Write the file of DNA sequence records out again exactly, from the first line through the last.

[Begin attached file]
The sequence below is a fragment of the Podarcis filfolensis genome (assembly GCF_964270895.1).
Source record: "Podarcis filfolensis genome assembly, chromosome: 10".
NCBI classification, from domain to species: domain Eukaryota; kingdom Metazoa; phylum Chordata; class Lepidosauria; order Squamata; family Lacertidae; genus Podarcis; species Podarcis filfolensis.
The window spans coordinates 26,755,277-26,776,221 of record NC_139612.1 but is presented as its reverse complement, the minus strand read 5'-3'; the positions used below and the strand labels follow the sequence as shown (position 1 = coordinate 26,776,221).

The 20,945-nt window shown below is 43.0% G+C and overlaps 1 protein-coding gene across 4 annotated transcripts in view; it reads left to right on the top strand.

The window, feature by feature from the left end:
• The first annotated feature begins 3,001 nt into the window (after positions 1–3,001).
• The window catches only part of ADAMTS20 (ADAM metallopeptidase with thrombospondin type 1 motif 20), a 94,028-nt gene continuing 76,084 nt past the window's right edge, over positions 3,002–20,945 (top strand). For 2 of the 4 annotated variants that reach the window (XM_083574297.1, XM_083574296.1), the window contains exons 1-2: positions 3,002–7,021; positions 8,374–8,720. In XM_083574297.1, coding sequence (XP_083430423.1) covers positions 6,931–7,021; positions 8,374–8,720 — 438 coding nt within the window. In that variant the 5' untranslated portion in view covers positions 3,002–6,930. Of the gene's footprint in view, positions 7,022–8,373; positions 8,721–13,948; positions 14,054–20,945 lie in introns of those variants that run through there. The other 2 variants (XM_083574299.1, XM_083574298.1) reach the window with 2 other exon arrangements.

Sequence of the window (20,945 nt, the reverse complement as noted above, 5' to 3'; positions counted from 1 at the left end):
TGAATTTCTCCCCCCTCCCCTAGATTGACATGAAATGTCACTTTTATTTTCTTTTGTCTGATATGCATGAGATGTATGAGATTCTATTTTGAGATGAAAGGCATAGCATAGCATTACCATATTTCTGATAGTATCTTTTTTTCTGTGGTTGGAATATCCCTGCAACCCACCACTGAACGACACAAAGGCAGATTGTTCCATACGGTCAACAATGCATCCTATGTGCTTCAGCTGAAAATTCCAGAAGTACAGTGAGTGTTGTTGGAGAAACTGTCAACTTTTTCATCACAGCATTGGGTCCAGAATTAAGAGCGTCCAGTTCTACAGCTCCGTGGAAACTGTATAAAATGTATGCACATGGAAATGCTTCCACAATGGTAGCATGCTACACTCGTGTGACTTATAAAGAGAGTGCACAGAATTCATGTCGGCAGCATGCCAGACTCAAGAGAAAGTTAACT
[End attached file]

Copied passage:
The sequence below is a fragment of the Podarcis filfolensis genome (assembly GCF_964270895.1).
Source record: "Podarcis filfolensis genome assembly, chromosome: 10".
NCBI classification, from domain to species: domain Eukaryota; kingdom Metazoa; phylum Chordata; class Lepidosauria; order Squamata; family Lacertidae; genus Podarcis; species Podarcis filfolensis.
The window spans coordinates 26,755,277-26,776,221 of record NC_139612.1 but is presented as its reverse complement, the minus strand read 5'-3'; the positions used below and the strand labels follow the sequence as shown (position 1 = coordinate 26,776,221).

The 20,945-nt window shown below is 43.0% G+C and overlaps 1 protein-coding gene across 4 annotated transcripts in view; it reads left to right on the top strand.

The window, feature by feature from the left end:
• The first annotated feature begins 3,001 nt into the window (after positions 1–3,001).
• The window catches only part of ADAMTS20 (ADAM metallopeptidase with thrombospondin type 1 motif 20), a 94,028-nt gene continuing 76,084 nt past the window's right edge, over positions 3,002–20,945 (top strand). For 2 of the 4 annotated variants that reach the window (XM_083574297.1, XM_083574296.1), the window contains exons 1-2: positions 3,002–7,021; positions 8,374–8,720. In XM_083574297.1, coding sequence (XP_083430423.1) covers positions 6,931–7,021; positions 8,374–8,720 — 438 coding nt within the window. In that variant the 5' untranslated portion in view covers positions 3,002–6,930. Of the gene's footprint in view, positions 7,022–8,373; positions 8,721–13,948; positions 14,054–20,945 lie in introns of those variants that run through there. The other 2 variants (XM_083574299.1, XM_083574298.1) reach the window with 2 other exon arrangements.

Sequence of the window (20,945 nt, the reverse complement as noted above, 5' to 3'; positions counted from 1 at the left end):
TGAATTTCTCCCCCCTCCCCTAGATTGACATGAAATGTCACTTTTATTTTCTTTTGTCTGATATGCATGAGATGTATGAGATTCTATTTTGAGATGAAAGGCATAGCATAGCATTACCATATTTCTGATAGTATCTTTTTTTCTGTGGTTGGAATATCCCTGCAACCCACCACTGAACGACACAAAGGCAGATTGTTCCATACGGTCAACAATGCATCCTATGTGCTTCAGCTGAAAATTCCAGAAGTACAGTGAGTGTTGTTGGAGAAACTGTCAACTTTTTCATCACAGCATTGGGTCCAGAATTAAGAGCGTCCAGTTCTACAGCTCCGTGGAAACTGTATAAAATGTATGCACATGGAAATGCTTCCACAATGGTAGCATGCTACACTCGTGTGACTTATAAAGAGAGTGCACAGAATTCATGTCGGCAGCATGCCAGACTCAAGAGAAAGTTAACT